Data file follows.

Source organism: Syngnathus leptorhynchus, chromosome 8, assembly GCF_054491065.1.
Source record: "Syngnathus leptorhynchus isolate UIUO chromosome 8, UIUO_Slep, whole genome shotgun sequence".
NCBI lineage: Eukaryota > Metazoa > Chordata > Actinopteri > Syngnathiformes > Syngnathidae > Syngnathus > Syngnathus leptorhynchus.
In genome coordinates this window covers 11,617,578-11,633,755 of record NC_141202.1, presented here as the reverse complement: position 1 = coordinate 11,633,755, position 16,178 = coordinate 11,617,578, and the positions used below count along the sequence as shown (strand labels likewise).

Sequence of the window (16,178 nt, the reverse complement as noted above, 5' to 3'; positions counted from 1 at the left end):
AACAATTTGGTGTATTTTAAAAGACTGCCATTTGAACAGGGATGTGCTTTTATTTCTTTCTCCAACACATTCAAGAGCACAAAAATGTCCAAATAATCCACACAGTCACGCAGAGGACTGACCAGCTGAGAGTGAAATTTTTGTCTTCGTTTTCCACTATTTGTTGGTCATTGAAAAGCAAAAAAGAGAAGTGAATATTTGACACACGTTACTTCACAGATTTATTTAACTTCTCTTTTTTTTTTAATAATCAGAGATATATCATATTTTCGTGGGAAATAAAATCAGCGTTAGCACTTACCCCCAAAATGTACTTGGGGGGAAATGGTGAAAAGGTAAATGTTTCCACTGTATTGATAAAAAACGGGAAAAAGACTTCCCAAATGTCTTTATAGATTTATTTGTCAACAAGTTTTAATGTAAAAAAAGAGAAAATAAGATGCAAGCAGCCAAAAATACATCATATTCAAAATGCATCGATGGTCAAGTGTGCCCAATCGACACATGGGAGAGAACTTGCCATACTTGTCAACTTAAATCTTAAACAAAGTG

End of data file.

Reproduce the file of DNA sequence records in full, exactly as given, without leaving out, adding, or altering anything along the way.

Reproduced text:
Source organism: Syngnathus leptorhynchus, chromosome 8, assembly GCF_054491065.1.
Source record: "Syngnathus leptorhynchus isolate UIUO chromosome 8, UIUO_Slep, whole genome shotgun sequence".
NCBI lineage: Eukaryota > Metazoa > Chordata > Actinopteri > Syngnathiformes > Syngnathidae > Syngnathus > Syngnathus leptorhynchus.
In genome coordinates this window covers 11,617,578-11,633,755 of record NC_141202.1, presented here as the reverse complement: position 1 = coordinate 11,633,755, position 16,178 = coordinate 11,617,578, and the positions used below count along the sequence as shown (strand labels likewise).

Sequence of the window (16,178 nt, the reverse complement as noted above, 5' to 3'; positions counted from 1 at the left end):
AACAATTTGGTGTATTTTAAAAGACTGCCATTTGAACAGGGATGTGCTTTTATTTCTTTCTCCAACACATTCAAGAGCACAAAAATGTCCAAATAATCCACACAGTCACGCAGAGGACTGACCAGCTGAGAGTGAAATTTTTGTCTTCGTTTTCCACTATTTGTTGGTCATTGAAAAGCAAAAAAGAGAAGTGAATATTTGACACACGTTACTTCACAGATTTATTTAACTTCTCTTTTTTTTTTAATAATCAGAGATATATCATATTTTCGTGGGAAATAAAATCAGCGTTAGCACTTACCCCCAAAATGTACTTGGGGGGAAATGGTGAAAAGGTAAATGTTTCCACTGTATTGATAAAAAACGGGAAAAAGACTTCCCAAATGTCTTTATAGATTTATTTGTCAACAAGTTTTAATGTAAAAAAAGAGAAAATAAGATGCAAGCAGCCAAAAATACATCATATTCAAAATGCATCGATGGTCAAGTGTGCCCAATCGACACATGGGAGAGAACTTGCCATACTTGTCAACTTAAATCTTAAACAAAGTG